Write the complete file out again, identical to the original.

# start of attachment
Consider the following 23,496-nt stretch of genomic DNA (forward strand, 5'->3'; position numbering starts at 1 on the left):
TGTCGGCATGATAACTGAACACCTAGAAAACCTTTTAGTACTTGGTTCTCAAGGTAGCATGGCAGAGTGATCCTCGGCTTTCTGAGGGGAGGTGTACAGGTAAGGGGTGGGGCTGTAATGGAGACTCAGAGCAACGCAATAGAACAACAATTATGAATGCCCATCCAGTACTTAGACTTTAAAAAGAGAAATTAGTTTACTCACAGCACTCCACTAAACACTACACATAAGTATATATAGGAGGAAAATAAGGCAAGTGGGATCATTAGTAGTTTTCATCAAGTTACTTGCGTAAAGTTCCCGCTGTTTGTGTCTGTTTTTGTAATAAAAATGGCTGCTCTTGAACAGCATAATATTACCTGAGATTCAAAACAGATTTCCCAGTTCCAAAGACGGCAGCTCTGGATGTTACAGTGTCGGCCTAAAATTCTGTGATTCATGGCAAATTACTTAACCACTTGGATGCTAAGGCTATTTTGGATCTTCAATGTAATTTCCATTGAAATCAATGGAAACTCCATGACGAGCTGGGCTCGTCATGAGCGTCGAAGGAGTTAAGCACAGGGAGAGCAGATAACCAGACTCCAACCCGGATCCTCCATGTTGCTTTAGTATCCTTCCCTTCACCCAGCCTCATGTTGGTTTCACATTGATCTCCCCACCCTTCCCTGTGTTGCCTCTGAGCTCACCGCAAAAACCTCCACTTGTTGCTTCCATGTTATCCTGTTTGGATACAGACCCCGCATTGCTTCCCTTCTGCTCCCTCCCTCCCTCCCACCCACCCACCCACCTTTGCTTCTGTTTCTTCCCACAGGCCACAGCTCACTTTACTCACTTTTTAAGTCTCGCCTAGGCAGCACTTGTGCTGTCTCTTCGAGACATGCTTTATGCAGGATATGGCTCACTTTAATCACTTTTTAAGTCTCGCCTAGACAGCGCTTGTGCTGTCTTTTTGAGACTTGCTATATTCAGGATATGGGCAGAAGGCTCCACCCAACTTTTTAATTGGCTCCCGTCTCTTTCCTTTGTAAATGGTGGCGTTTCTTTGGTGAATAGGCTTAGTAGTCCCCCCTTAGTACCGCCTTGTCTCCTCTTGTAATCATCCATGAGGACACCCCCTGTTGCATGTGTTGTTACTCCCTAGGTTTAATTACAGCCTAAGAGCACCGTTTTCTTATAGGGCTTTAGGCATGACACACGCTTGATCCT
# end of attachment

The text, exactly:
Consider the following 23,496-nt stretch of genomic DNA (forward strand, 5'->3'; position numbering starts at 1 on the left):
TGTCGGCATGATAACTGAACACCTAGAAAACCTTTTAGTACTTGGTTCTCAAGGTAGCATGGCAGAGTGATCCTCGGCTTTCTGAGGGGAGGTGTACAGGTAAGGGGTGGGGCTGTAATGGAGACTCAGAGCAACGCAATAGAACAACAATTATGAATGCCCATCCAGTACTTAGACTTTAAAAAGAGAAATTAGTTTACTCACAGCACTCCACTAAACACTACACATAAGTATATATAGGAGGAAAATAAGGCAAGTGGGATCATTAGTAGTTTTCATCAAGTTACTTGCGTAAAGTTCCCGCTGTTTGTGTCTGTTTTTGTAATAAAAATGGCTGCTCTTGAACAGCATAATATTACCTGAGATTCAAAACAGATTTCCCAGTTCCAAAGACGGCAGCTCTGGATGTTACAGTGTCGGCCTAAAATTCTGTGATTCATGGCAAATTACTTAACCACTTGGATGCTAAGGCTATTTTGGATCTTCAATGTAATTTCCATTGAAATCAATGGAAACTCCATGACGAGCTGGGCTCGTCATGAGCGTCGAAGGAGTTAAGCACAGGGAGAGCAGATAACCAGACTCCAACCCGGATCCTCCATGTTGCTTTAGTATCCTTCCCTTCACCCAGCCTCATGTTGGTTTCACATTGATCTCCCCACCCTTCCCTGTGTTGCCTCTGAGCTCACCGCAAAAACCTCCACTTGTTGCTTCCATGTTATCCTGTTTGGATACAGACCCCGCATTGCTTCCCTTCTGCTCCCTCCCTCCCTCCCACCCACCCACCCACCTTTGCTTCTGTTTCTTCCCACAGGCCACAGCTCACTTTACTCACTTTTTAAGTCTCGCCTAGGCAGCACTTGTGCTGTCTCTTCGAGACATGCTTTATGCAGGATATGGCTCACTTTAATCACTTTTTAAGTCTCGCCTAGACAGCGCTTGTGCTGTCTTTTTGAGACTTGCTATATTCAGGATATGGGCAGAAGGCTCCACCCAACTTTTTAATTGGCTCCCGTCTCTTTCCTTTGTAAATGGTGGCGTTTCTTTGGTGAATAGGCTTAGTAGTCCCCCCTTAGTACCGCCTTGTCTCCTCTTGTAATCATCCATGAGGACACCCCCTGTTGCATGTGTTGTTACTCCCTAGGTTTAATTACAGCCTAAGAGCACCGTTTTCTTATAGGGCTTTAGGCATGACACACGCTTGATCCT